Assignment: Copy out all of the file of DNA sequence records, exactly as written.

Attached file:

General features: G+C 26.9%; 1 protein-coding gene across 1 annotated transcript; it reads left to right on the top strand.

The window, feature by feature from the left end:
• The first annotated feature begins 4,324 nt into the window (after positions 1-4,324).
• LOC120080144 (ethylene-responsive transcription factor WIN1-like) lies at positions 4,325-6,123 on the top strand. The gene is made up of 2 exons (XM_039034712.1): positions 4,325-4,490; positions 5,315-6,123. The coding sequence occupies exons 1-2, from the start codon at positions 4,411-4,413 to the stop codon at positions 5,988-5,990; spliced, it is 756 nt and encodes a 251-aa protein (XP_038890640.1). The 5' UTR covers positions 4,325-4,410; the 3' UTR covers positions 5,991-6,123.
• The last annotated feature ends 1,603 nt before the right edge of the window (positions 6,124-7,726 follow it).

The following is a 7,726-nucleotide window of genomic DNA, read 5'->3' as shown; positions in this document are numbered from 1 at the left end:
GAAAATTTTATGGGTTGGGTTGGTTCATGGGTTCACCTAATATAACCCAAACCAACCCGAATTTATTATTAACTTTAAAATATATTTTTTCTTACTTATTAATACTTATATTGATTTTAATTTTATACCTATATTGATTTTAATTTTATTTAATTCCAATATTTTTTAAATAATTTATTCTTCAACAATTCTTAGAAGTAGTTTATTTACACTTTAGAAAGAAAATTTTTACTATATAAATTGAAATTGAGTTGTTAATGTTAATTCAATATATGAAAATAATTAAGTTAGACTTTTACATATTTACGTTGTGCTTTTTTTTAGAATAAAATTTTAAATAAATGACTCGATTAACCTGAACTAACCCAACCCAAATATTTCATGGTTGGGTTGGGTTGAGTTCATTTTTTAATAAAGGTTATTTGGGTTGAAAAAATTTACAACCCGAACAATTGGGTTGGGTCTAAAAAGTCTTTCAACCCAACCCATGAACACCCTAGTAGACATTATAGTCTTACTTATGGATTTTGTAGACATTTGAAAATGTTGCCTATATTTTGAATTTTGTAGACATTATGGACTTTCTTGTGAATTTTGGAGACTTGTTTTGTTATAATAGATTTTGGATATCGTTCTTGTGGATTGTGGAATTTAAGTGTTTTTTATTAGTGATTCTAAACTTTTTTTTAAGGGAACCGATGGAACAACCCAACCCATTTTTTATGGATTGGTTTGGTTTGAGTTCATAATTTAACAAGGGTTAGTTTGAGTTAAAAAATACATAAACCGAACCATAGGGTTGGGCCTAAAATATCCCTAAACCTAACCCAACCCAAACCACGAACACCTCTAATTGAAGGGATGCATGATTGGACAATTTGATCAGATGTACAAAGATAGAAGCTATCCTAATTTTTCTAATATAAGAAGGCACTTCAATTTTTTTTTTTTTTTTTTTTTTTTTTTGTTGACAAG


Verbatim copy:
General features: G+C 26.9%; 1 protein-coding gene across 1 annotated transcript; it reads left to right on the top strand.

The window, feature by feature from the left end:
• The first annotated feature begins 4,324 nt into the window (after positions 1-4,324).
• LOC120080144 (ethylene-responsive transcription factor WIN1-like) lies at positions 4,325-6,123 on the top strand. The gene is made up of 2 exons (XM_039034712.1): positions 4,325-4,490; positions 5,315-6,123. The coding sequence occupies exons 1-2, from the start codon at positions 4,411-4,413 to the stop codon at positions 5,988-5,990; spliced, it is 756 nt and encodes a 251-aa protein (XP_038890640.1). The 5' UTR covers positions 4,325-4,410; the 3' UTR covers positions 5,991-6,123.
• The last annotated feature ends 1,603 nt before the right edge of the window (positions 6,124-7,726 follow it).

The following is a 7,726-nucleotide window of genomic DNA, read 5'->3' as shown; positions in this document are numbered from 1 at the left end:
GAAAATTTTATGGGTTGGGTTGGTTCATGGGTTCACCTAATATAACCCAAACCAACCCGAATTTATTATTAACTTTAAAATATATTTTTTCTTACTTATTAATACTTATATTGATTTTAATTTTATACCTATATTGATTTTAATTTTATTTAATTCCAATATTTTTTAAATAATTTATTCTTCAACAATTCTTAGAAGTAGTTTATTTACACTTTAGAAAGAAAATTTTTACTATATAAATTGAAATTGAGTTGTTAATGTTAATTCAATATATGAAAATAATTAAGTTAGACTTTTACATATTTACGTTGTGCTTTTTTTTAGAATAAAATTTTAAATAAATGACTCGATTAACCTGAACTAACCCAACCCAAATATTTCATGGTTGGGTTGGGTTGAGTTCATTTTTTAATAAAGGTTATTTGGGTTGAAAAAATTTACAACCCGAACAATTGGGTTGGGTCTAAAAAGTCTTTCAACCCAACCCATGAACACCCTAGTAGACATTATAGTCTTACTTATGGATTTTGTAGACATTTGAAAATGTTGCCTATATTTTGAATTTTGTAGACATTATGGACTTTCTTGTGAATTTTGGAGACTTGTTTTGTTATAATAGATTTTGGATATCGTTCTTGTGGATTGTGGAATTTAAGTGTTTTTTATTAGTGATTCTAAACTTTTTTTTAAGGGAACCGATGGAACAACCCAACCCATTTTTTATGGATTGGTTTGGTTTGAGTTCATAATTTAACAAGGGTTAGTTTGAGTTAAAAAATACATAAACCGAACCATAGGGTTGGGCCTAAAATATCCCTAAACCTAACCCAACCCAAACCACGAACACCTCTAATTGAAGGGATGCATGATTGGACAATTTGATCAGATGTACAAAGATAGAAGCTATCCTAATTTTTCTAATATAAGAAGGCACTTCAATTTTTTTTTTTTTTTTTTTTTTTTTTTGTTGACAAG